REVIEW OF THE ENDOCRINE SYSTEM
Section I. INTRODUCTION
a. Many of the drugs you will dispense will directly affect one or more of the
endocrine glands or will perform some function intended to be performed by one of the
endocrine glands. As you review the endocrine system, be aware of the importance of
this system to your daily life.
b. The endocrine system is an interconnected system of glands that produces
substances known as hormones. These glands are not connected directly, but are
nonetheless connected by the circulatory system. The hormones these glands produce
have wide-ranging effects on the body. The production of the proper hormone in the
proper amount at the proper time is absolutely essential for the maintenance of good
health. An imbalance of one of these hormones causes widely varying effects upon the
a. Gland. A gland is a secreting organ. The process of secretion includes the
production of a chemical substance and the release of that substance into the blood or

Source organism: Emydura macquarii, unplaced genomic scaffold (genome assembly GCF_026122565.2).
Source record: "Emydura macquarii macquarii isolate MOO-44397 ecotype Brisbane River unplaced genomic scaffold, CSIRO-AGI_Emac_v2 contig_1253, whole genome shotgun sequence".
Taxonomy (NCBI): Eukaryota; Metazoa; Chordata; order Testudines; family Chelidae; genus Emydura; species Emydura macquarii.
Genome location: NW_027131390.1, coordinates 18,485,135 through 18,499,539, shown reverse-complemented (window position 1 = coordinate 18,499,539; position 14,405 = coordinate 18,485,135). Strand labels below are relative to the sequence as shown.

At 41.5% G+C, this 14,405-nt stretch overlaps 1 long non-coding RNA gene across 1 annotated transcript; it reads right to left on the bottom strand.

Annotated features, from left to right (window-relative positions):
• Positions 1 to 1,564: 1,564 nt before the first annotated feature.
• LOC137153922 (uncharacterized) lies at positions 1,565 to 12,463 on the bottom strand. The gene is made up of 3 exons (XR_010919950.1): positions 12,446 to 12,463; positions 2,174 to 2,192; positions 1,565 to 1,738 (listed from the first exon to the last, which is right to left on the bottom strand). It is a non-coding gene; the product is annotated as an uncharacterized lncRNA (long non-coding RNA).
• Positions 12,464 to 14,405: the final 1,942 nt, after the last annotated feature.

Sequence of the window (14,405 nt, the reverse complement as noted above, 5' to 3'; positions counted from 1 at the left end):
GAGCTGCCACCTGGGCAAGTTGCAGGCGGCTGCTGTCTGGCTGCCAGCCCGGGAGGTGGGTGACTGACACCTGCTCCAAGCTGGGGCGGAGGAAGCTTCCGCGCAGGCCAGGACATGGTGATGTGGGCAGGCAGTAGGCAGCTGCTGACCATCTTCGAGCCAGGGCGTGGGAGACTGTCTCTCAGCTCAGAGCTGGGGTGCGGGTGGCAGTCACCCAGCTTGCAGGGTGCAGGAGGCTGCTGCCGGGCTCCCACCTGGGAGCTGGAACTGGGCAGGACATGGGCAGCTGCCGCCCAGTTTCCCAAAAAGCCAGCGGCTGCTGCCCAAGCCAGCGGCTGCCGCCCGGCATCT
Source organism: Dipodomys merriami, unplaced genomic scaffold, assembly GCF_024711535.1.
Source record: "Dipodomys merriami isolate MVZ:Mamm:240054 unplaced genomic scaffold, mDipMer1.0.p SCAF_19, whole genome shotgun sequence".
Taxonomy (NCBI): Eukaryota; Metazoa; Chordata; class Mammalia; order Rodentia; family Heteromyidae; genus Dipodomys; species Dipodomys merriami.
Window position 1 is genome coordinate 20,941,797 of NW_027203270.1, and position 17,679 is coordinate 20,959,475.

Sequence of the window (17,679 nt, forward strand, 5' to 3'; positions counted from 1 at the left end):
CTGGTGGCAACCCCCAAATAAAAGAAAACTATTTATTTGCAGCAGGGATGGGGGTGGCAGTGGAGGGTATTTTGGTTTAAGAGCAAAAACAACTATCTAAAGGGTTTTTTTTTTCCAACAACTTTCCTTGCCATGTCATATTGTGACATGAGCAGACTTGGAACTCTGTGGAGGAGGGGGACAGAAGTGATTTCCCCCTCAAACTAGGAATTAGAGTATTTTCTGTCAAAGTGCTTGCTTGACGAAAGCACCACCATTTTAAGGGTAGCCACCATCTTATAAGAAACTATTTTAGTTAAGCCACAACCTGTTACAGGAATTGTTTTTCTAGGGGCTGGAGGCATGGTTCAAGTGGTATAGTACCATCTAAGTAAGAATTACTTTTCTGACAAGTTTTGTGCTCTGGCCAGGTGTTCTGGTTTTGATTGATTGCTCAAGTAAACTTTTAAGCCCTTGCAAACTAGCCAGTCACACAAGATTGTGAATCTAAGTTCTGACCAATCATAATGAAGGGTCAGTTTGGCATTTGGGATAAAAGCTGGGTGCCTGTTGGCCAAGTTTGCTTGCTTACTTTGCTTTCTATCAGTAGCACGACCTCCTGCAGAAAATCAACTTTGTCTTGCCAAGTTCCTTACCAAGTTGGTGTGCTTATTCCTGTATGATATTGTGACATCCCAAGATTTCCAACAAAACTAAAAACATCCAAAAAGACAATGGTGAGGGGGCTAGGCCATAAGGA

a body cavity.
b. Hormone. A hormone is a specific chemical substance that is produced in
one organ (that is, endocrine gland) and transported by the blood to distant parts of the
body. The hormones stimulate these various parts of the body to perform a function.
c. Exocrine Glands. The exocrine glands are duct glands. That is, exocrine
glands secrete a chemical substance through a system of ducts into a body cavity or
onto the body surface. Examples of exocrine glands are the liver, salivary glands, and
d. Endocrine Glands. Endocrine glands are ductless glands. That is,
endocrine glands secrete hormones directly into the bloodstream instead of through a
duct or duct system. Examples of endocrine glands include the pituitary body and the